The Once-ler's family has done this before.
They really don't seem to care about the terrible destruction they've caused, only the money they'd make for it. They had no qualms with just up and leaving the moment the business ended, and outright abandoned the Once-ler just because he wasn't willing to do it again.

There are more members of the Once-ler family we haven't seen.
Once the Thneed business fails, the Once-ler family packs up and heads off for another place to ruin, but the Once-ler himself doesn't go with them. Building on the above theory that his family has done this before, there must be more members of his family that, like him, learned from their mistakes and refused to cause any more destruction.
  • And if there aren't any other members of the Once-ler's family that have taken the same path he has yet, there may be a few in the future that become inspired by his decision not to destroy anymore and learn from their own mistakes.

The entire movie was an in-universe stage production to the book.
  • The entire movie was really just a play put on by a high school drama club. The appearance of the Lorax at the beginning wasn't the real Lorax, just an actor in a costume coming in to introduce the play. Then drama club decided that the story needed to be stretched out to fit a stage performance, that's why there are so many songs, plot points and characters added. The story was dumbed down to make it more suitable for kids in the audience, hence the lack of subtlety, the comic relief, and the happy ending. It's possible that we were actually watching the play through the eyes of an imaginative young kid in the audience, too, and the kid imagined everything on stage as real and maybe even bigger and grander than it actually was.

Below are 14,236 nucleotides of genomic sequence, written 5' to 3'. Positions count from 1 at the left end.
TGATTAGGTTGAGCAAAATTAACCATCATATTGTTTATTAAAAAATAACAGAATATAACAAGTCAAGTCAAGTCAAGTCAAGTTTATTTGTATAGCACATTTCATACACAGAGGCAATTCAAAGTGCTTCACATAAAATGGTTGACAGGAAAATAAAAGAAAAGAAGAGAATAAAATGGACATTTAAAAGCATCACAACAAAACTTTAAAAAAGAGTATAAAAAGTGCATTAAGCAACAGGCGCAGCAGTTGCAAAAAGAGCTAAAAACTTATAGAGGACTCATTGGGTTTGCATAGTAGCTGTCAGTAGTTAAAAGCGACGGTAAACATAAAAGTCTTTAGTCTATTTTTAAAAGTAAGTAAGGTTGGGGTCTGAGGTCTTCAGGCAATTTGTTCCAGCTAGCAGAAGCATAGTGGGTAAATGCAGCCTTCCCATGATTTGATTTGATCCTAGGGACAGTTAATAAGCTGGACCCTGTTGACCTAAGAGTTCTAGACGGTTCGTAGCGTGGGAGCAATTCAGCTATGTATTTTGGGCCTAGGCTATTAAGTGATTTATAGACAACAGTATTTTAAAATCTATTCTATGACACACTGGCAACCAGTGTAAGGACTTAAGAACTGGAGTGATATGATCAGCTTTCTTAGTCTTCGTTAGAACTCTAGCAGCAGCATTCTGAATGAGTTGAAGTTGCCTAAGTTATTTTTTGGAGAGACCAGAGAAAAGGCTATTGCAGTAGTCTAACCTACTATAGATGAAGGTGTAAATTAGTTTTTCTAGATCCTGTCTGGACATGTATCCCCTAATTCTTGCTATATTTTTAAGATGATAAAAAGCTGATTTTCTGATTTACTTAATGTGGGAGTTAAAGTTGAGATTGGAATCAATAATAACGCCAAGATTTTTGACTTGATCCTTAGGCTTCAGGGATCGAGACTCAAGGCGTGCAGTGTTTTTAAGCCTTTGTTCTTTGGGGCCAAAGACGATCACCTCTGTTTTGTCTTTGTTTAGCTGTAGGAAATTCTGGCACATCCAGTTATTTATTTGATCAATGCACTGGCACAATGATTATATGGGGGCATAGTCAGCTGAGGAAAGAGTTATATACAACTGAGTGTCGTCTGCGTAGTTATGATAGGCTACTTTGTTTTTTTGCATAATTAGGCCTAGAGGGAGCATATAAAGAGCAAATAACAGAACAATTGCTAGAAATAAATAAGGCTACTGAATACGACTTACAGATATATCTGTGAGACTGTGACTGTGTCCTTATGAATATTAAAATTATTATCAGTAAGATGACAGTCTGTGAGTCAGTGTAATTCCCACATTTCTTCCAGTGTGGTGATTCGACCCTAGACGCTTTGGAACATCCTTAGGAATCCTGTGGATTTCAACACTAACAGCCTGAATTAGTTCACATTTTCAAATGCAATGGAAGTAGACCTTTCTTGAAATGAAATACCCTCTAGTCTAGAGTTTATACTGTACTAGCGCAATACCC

O'Hare's blimp is the reason Thneedville is still a functioning town.
Think about it. Thneedville is a city that nobody ever leaves, according to O'Hare. If this is true, where does their food come from? Where do the construction materials for all their new projects come from (such as the 'brand-new parking lot')? They say that their trees are made in factories- so where are these factories? There definitely aren't any factories in Thneedville, since the other factories in the movie are towering buildings that produce huge amounts of smog. If Thneedville had any of those we'd certainly have noticed, since according to O'Hare, 'the more smog in the sky, the more people will buy'. So, then, the only way Thneedville's development (and survival) makes sense is if food and materials are brought in from elsewhere.